Reflections on Aging Well

Author, Living with Purpose in a Worn-out Body: Spiritual Encouragement for Older Adults (Upper Room) and Columnist, Aging Well, United Methodist Reporter

Youth in balcony, gray heads in pews: coming together for Christ July 28, 2009

Filed under: Uncategorized — missybu @ 7:25 am

On Sunday, I had the opportunity to deliver the message to both worship services at a United Methodist Church in North Texas.  I had been invited to speak about navigating old age and the role of the church. 

 I sat on the front pew during the hymns and prayers.  I delighted in the handful of precious kids who made their way to the steps for the children’s sermon.  But it was not until I stood up and faced the congregation to give the message that I noticed the group of youth sitting together in the balcony.  I had to smile to myself because it brought back memories of my own youth, sitting away from the authoritative glances of elders. 

 During the message, I found myself gazing up at the balcony almost as often as I looked into the eyes of the older folks sitting in the pews below.  Taking it all in, I reminded the congregation that the aging process was designed by God.  We are intended to be connected to each other, generation to generation.

 As I told heartfelt stories about older adults who had impacted my life, I began to notice several elderly folks dabbing their eyes with crumpled tissues.  Before I finished, I saw a few teens brush tears from their cheeks, too.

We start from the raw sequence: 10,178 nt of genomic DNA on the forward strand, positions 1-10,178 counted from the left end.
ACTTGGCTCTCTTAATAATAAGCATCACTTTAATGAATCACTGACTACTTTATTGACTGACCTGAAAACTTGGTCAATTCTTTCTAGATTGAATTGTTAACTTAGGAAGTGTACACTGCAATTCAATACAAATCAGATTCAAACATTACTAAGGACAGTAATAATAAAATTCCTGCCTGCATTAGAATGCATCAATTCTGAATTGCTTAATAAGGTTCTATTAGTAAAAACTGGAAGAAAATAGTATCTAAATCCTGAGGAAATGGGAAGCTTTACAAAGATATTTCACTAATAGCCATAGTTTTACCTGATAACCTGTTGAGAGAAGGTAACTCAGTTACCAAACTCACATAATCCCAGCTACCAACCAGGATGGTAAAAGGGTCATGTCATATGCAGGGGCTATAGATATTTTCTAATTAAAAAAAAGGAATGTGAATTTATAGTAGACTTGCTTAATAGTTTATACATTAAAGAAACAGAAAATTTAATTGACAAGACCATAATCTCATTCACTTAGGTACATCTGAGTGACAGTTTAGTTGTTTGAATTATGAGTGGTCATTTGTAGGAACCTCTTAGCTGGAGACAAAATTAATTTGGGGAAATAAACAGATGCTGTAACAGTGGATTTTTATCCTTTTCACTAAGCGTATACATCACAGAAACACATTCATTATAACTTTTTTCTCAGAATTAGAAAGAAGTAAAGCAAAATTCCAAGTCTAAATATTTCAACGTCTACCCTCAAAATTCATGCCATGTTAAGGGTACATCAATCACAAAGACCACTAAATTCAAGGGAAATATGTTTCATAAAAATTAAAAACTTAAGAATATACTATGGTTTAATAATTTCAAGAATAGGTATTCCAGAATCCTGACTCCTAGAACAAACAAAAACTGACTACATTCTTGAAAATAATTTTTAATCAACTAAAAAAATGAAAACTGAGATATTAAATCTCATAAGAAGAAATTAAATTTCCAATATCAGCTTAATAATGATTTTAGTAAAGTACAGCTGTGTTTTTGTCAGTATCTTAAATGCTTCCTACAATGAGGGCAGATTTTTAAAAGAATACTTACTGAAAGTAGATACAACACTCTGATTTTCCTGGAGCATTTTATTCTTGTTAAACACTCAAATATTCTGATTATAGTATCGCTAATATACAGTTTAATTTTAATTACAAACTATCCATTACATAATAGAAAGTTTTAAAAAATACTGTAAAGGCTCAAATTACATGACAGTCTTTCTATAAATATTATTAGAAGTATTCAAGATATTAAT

I knew it wasn’t because of my speaking ability.  It was because stories have a way of moving people to think and feel differently. 

 When we really listen to each other’s life stories, our perceptions are changed.  The frail, white-haired widow becomes the adventurous woman of her youth who once rode to the Chicago World’s Fair in the rumble seat of a Model A.  Similarly, the teenager with three piercings in one ear is realized as a gifted music teacher for inner-city children on a summer mission trip.  

 By sharing life stories, we begin to see that the fears and longings of a teenager are not so unlike those of a frail great-grandmother.  

 In the balcony or in the pews below, we are all children of God.


On the floor to build relationships July 23, 2009

Filed under: Uncategorized — missybu @ 4:15 pm

Each morning for the past week, I’ve awakened before sunrise at the Colorado resort where our extended family has been vacationing.  I didn’t want to miss seeing my 8-month old grandson the moment my son brought him in to play while breakfast got  underway.    

Usually the pajama-clad little guy would break into a 200-watt smile when he first spied me.  It didn’t matter that he only had two teeth because even his body language said that  he was glad to see me. 

 Because of our past experiences, I think he knew I would happily sit on the floor and read to him. Or I’d improvise silly games with an ice bucket or a toilet paper roll.  Even when he was tired or cranky, I would sing our special made-up song and get him to laugh.    

 Time with my grandson made me think anew about Christ-like relationships.  About what it means to selflessly invest yourself in the life of another.   About how to willingly put aside your personal desires for the well-being of someone else.    

Although technology is a marvelous thing, I know it can never substitute for face-to-face time with a person.  In fact, I think authentic relationship often begins when we just sit on the floor and pay attention.


Church camp: different but the same July 14, 2009

Filed under: Uncategorized — missybu @ 4:05 pm

I have a confession.  I was one of those youth parents who preferred to drive the church van to take the kids to church camp rather than pick them up at week’s end.